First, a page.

I had jumped ahead of myself a bit and already played with a wide range of materials and techniques in my first woven sample, so for this piece I worked from a number of my photographs and sketches to use what I had learned to convey the feeling of each image. I used a heddle which made the weaving process a little quicker and helped to keep the width of the tapestry regular, although the warping process was tricky. The warp needed to be wound in smaller sections meaning that I had to take care to keep the tension even as I went rather than being able to adjust it all at the end.
In this first sample I used a picture of a bouquet of local meadow flowers. As well as the image itself, I wanted to convey the feeling of a meadow. The background was made up of woven and knotted coarser textured wools, frayed fabrics and netting with frayed bright blue silk and white yarn/yellow netting to convey the flowers. I wanted the flowers to be slightly obscured by the green and have quite a deep pile.
The next section was based on a sketch of the sea on a slightly rough windy day. I used eccentric wefts to add movement, and contrasting sections both in texture and tone to break up the image. In the paler areas I used the soumak style chain stitch weave in alternating directions to echo the waves in the rest of the piece.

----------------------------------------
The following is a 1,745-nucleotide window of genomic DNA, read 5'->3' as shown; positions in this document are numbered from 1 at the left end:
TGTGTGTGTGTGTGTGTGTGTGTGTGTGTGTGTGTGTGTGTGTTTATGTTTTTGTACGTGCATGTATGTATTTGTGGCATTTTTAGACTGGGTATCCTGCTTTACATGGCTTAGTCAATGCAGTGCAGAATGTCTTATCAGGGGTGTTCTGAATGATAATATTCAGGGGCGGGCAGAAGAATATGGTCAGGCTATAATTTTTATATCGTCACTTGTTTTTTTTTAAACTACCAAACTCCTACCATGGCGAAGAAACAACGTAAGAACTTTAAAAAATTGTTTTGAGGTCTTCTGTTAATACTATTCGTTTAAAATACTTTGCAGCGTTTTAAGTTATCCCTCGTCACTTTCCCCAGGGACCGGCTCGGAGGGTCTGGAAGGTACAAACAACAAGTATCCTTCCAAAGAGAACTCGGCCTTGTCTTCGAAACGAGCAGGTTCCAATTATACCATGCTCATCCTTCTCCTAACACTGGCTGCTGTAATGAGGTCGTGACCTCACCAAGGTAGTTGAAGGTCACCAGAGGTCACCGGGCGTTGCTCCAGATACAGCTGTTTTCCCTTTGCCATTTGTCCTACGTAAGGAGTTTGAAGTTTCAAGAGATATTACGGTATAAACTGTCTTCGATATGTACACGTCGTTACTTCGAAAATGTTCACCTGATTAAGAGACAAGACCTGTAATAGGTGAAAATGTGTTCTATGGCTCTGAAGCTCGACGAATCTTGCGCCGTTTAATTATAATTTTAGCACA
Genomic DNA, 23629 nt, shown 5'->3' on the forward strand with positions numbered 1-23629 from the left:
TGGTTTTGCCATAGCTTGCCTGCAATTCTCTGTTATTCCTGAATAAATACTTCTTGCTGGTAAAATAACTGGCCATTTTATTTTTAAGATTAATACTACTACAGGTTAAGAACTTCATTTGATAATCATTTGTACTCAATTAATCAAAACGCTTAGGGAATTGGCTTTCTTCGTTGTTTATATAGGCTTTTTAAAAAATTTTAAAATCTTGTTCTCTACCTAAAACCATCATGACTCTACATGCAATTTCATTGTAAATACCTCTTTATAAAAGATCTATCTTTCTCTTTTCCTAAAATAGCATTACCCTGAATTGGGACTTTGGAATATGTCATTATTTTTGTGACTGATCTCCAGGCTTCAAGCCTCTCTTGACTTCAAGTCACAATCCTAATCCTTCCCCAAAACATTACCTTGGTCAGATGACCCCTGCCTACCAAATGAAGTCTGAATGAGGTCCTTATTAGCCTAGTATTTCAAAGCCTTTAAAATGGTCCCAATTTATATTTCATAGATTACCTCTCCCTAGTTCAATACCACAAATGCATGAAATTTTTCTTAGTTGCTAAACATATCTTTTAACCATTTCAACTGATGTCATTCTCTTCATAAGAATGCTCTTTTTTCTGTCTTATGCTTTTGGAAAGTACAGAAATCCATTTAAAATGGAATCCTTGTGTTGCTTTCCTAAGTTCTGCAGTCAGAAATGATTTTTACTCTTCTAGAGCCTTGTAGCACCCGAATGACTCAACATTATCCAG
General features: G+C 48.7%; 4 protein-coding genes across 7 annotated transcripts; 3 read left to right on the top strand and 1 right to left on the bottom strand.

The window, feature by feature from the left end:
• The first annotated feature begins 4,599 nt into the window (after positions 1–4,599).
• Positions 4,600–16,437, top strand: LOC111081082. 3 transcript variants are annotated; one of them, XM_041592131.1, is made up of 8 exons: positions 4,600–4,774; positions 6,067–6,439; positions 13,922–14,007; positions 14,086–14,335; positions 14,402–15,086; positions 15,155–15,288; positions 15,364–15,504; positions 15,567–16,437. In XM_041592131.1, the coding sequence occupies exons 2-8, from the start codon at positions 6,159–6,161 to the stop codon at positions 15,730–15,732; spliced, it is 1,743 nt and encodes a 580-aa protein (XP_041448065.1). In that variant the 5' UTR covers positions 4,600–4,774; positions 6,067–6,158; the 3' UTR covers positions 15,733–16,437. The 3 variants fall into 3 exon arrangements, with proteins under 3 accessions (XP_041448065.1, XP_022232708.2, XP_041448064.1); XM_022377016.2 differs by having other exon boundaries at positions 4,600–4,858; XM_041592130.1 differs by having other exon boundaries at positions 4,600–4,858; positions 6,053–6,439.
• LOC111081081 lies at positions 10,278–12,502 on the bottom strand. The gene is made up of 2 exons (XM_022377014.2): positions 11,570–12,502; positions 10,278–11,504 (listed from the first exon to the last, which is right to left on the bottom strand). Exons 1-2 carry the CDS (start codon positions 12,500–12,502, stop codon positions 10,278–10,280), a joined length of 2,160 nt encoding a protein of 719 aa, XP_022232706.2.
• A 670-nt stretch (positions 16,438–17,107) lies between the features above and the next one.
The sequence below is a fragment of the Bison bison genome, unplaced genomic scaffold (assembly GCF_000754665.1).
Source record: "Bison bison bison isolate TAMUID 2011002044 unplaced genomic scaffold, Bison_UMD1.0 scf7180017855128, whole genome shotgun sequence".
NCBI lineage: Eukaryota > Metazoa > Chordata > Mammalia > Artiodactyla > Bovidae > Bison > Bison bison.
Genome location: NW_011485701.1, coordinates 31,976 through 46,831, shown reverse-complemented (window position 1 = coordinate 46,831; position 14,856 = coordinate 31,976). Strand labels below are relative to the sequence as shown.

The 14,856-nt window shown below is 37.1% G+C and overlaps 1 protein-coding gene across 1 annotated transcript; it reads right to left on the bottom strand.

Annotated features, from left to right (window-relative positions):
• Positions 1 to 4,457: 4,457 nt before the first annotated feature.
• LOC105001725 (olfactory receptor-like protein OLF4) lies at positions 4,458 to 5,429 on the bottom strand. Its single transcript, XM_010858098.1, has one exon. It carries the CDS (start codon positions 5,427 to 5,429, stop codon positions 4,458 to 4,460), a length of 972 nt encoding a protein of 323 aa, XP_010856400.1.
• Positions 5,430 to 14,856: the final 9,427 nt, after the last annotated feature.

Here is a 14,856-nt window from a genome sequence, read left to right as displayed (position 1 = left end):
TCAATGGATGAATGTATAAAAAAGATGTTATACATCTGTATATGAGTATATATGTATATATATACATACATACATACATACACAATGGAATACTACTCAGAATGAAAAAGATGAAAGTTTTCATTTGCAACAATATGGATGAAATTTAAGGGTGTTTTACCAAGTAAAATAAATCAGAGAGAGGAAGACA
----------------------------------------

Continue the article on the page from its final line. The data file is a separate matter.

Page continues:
This is a photograph of a wet textured wall on Portland. I used a combination of frayed silks, gold tissue paper, metallic ribbons, glossy braiding cord, plastic netting and various other textured neutral yarns. I put a section of Soumak weaving with the glossy braiding cord to portray the wet bumps on the wall which worked very well and provides a focal point.
The final idea was based on some rusted metal ropes on a crane on the cliff. I built the weavings in diagonal sections outines by 2 picks of a black sock yarn. I worked two layers of ‘rope’ in this way, with some areas more solid in colour and texture than others. Although the weaving ended up looking quite different to the source material, I was pleased with the way it turned out as a stand-alone piece.
For the larger section I chose to develop the meadow piece, widening the combinations of yarns used in a single Ghiordes knot, and using two different approaches to portray the blue flowers. The piece isn’t hugely different to the first section, but I feel it could work well on a larger scale with quieter areas incorpoated into the design.
In summary, I am happy that I used my experiences in the initial experimental woven sample to work directly from source materials and develop ideas.